These Unloved Shares Are The Hottest Thing in Hong Kong This Year $0293 $600600 $VNET $WBAI $JOBS $WUBA

When it comes to this year’s surge in Hong Kong stocks, it paid to root for the underdog.

Equities with the lowest ratings from analysts have driven the market’s Asia-leading gains in 2017, streaking ahead of shares showered with buy recommendations, data compiled by Bloomberg show. While this is frustrating for stock strategists — and the investors who follow their advice — it reflects a pivot in the market’s focus as China’s economic recovery solidifies.

Bloomberg assigns analysts’ recommendations a value from one, a sell, to five, a buy. These are then averaged to create a consensus rating. Hong Kong-listed stocks covered by at least five analysts with a consensus rating of less than three have climbed 11 percent this year, based on an average that’s weighted for market value, versus the 7.2 percent advance in equities with unanimous buy ratings, the data show.

Take Cathay Pacific Airways Ltd. Hong Kong’s marquee airline has 15 sell recommendations and zero buys as increased competition on Asian routes crimps earnings, but it’s climbed 14 percent in 2017, well ahead of the Hang Seng Index, which is up 8.3 percent.

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Likewise, Tsingtao Brewery Co. The beer maker has struggled as China’s slowdown in the wake of the global financial crisis priced out lower income drinkers — it has 10 sells to one buy. Still, Tsingtao’s Hong Kong stock has soared 23 percent in 2017 after posting its biggest advance since September last month.

In 2016, the reverse was true, with lower-rated Hong Kong stocks falling as those with perfect buy credentials climbed.

Catch Up

Strength in manufacturing to producer prices has added to the picture of Chinese economic health in 2017. That’s helped last year’s market laggards catch up, said Vincent Chan, head of China macro research at Credit Suisse Group AG in Hong Kong.

“Usually companies that get all the buy ratings are companies that enjoy structural growth — that means irrespective of the economic dynamics their earnings are growing,” he said. “When the economic cycle starts to turn, like this year, growth no longer becomes a scarce commodity. These companies that nobody is holding, all of the sudden they deliver growth.”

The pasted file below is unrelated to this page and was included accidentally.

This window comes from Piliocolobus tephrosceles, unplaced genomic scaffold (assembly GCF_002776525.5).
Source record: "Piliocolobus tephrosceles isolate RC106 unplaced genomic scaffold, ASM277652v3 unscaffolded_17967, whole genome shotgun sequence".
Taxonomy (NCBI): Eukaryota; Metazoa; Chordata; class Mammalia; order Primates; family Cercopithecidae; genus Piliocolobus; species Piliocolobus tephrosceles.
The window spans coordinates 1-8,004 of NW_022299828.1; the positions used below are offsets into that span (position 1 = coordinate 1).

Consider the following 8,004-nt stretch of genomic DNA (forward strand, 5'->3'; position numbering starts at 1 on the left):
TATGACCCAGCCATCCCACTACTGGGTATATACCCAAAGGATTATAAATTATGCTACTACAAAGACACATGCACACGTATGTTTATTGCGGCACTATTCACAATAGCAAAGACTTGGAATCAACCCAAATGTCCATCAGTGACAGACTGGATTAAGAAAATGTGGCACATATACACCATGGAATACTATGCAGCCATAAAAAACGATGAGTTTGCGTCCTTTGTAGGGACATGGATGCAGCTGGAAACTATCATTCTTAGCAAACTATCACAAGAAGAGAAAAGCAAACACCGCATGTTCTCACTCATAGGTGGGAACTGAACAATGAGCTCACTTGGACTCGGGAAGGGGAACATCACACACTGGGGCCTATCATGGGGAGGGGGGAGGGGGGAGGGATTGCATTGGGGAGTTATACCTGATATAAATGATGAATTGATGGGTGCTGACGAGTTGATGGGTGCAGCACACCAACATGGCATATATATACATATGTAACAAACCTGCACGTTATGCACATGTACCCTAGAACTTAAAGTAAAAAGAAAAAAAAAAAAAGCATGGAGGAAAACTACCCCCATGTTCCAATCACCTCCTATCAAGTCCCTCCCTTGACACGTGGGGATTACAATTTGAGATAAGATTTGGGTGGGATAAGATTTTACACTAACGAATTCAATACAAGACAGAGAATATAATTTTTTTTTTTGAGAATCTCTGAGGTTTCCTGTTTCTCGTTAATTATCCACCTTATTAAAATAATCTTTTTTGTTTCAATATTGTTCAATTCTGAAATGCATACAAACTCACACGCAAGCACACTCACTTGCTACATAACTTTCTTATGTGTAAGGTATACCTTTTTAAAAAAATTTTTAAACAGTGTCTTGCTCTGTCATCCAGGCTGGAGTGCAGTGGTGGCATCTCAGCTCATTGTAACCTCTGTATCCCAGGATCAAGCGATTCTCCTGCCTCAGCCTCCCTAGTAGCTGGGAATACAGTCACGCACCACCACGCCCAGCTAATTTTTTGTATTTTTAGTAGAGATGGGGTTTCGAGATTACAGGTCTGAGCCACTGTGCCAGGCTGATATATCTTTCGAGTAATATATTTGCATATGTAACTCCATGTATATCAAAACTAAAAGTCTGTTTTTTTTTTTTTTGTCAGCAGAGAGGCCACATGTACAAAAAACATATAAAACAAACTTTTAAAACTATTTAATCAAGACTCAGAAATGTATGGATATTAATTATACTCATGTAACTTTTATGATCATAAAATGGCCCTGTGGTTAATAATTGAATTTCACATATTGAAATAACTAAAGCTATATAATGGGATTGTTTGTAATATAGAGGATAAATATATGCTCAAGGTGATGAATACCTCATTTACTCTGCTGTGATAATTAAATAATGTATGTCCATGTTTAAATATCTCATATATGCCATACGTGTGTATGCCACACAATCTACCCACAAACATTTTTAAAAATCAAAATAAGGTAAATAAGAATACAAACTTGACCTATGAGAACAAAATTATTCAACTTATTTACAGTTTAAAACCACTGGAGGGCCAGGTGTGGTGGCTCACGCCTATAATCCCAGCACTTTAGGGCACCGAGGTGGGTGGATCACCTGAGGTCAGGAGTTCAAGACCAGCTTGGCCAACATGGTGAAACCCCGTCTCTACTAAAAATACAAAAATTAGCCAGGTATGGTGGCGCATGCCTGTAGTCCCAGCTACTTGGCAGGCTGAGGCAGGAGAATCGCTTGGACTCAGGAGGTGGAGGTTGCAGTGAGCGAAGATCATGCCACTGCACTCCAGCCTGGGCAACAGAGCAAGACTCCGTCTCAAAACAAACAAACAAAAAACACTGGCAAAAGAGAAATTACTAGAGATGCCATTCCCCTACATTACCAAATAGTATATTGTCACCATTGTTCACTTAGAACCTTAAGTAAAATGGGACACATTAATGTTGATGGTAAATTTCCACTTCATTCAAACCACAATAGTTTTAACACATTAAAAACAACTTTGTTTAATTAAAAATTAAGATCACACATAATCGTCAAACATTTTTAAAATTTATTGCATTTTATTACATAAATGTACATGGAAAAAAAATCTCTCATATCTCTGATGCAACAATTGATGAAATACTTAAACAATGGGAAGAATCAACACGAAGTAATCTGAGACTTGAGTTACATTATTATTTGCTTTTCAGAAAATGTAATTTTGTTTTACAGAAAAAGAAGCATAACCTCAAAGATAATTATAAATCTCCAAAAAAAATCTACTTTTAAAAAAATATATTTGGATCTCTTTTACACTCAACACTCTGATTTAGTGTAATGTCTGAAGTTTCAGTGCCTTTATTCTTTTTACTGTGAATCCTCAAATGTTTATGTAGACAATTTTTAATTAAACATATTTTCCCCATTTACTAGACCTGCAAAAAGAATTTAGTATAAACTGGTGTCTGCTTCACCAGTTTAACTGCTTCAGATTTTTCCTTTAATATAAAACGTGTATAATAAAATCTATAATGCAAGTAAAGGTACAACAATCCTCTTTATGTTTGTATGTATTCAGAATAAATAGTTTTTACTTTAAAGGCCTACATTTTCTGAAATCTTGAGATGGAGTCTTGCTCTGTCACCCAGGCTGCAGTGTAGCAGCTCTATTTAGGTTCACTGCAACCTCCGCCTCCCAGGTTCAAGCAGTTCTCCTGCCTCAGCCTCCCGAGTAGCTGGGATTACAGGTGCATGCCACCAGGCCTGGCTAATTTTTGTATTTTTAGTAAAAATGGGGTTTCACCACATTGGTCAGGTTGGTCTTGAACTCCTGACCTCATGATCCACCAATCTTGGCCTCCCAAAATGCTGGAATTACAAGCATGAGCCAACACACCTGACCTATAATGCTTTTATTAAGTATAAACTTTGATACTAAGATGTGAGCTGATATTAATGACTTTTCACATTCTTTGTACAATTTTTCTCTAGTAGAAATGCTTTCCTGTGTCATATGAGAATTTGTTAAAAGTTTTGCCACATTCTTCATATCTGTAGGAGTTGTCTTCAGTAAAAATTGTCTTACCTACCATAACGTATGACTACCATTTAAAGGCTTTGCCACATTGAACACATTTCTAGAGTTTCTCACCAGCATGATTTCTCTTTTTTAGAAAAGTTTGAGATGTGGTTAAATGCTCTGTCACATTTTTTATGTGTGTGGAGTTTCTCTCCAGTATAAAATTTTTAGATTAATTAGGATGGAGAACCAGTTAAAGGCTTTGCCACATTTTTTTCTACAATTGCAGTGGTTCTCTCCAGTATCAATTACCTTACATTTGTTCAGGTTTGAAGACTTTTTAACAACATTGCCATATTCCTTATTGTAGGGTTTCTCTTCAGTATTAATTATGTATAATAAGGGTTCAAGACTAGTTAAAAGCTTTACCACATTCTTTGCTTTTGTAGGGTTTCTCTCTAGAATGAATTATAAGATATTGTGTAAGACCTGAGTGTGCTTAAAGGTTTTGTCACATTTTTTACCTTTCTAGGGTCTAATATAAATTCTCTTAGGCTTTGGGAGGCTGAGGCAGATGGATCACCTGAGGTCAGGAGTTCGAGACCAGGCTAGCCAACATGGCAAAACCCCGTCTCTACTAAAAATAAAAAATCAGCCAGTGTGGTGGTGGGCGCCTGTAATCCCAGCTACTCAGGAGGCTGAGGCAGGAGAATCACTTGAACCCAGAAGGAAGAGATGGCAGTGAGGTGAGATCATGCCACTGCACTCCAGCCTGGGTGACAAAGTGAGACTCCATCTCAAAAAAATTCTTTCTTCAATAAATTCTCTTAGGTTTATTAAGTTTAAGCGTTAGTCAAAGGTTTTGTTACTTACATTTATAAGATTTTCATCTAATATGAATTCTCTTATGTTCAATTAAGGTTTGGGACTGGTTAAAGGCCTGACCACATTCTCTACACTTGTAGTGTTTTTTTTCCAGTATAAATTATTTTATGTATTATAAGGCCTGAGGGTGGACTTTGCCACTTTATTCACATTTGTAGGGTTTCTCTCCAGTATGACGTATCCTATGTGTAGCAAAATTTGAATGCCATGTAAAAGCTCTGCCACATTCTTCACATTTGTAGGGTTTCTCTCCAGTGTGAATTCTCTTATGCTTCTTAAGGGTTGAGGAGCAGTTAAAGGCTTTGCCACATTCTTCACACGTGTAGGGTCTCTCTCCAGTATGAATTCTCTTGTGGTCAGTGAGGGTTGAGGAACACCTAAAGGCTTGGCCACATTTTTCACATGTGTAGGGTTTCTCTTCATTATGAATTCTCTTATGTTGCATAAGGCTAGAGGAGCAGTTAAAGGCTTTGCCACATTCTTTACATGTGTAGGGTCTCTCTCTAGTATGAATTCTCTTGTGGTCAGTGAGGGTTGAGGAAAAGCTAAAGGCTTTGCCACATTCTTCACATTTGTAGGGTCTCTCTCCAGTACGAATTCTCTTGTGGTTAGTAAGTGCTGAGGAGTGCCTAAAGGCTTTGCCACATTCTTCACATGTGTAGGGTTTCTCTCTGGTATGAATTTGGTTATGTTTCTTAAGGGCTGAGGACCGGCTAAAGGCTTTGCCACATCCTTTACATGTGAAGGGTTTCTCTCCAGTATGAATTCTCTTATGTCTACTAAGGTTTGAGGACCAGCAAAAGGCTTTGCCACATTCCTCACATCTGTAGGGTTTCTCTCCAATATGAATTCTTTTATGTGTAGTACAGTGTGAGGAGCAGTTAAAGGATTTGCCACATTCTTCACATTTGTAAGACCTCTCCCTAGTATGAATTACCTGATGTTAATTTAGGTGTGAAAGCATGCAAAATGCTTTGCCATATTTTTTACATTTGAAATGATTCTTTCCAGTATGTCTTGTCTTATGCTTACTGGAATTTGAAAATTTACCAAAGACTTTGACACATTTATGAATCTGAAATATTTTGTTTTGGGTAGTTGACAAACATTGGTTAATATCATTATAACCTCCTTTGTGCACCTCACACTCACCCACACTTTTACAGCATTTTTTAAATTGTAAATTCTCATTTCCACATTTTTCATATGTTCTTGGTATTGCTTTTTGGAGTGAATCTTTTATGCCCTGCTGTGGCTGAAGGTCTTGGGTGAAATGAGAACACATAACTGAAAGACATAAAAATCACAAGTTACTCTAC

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Analyst love hasn’t been able to staunch the losses in shares of WH Group Ltd. in 2017. The Hong Kong-based company, owner of the world’s largest pork producer, has fallen 4.2 percent this year, even with all 12 analysts covering the stock rating it a buy. Universal Medical Financial & Technical Advisory Services Co. is also a unanimous buy, and has gained 6.7 percent this year, just under half Cathay’s climb.

“People are just looking for opportunities,” said Brett McGonegal, chairman and chief executive officer at Capital Link International Holdings Ltd. in Hong Kong. Investors who came too late to the Hong Kong rally are searching for “other things and some of these are household names — Cathay, Tsingtao are very well known brands,” he said.

Cathay has rebounded 15 percent from last year’s low, even with analysts expecting the air carrier to report a 92 percent plunge in 2016 operating profit on Wednesday. Meanwhile, Tsingtao has benefited after Bloomberg News reported Danish beermaker Carlsberg A/S may purchase a stake.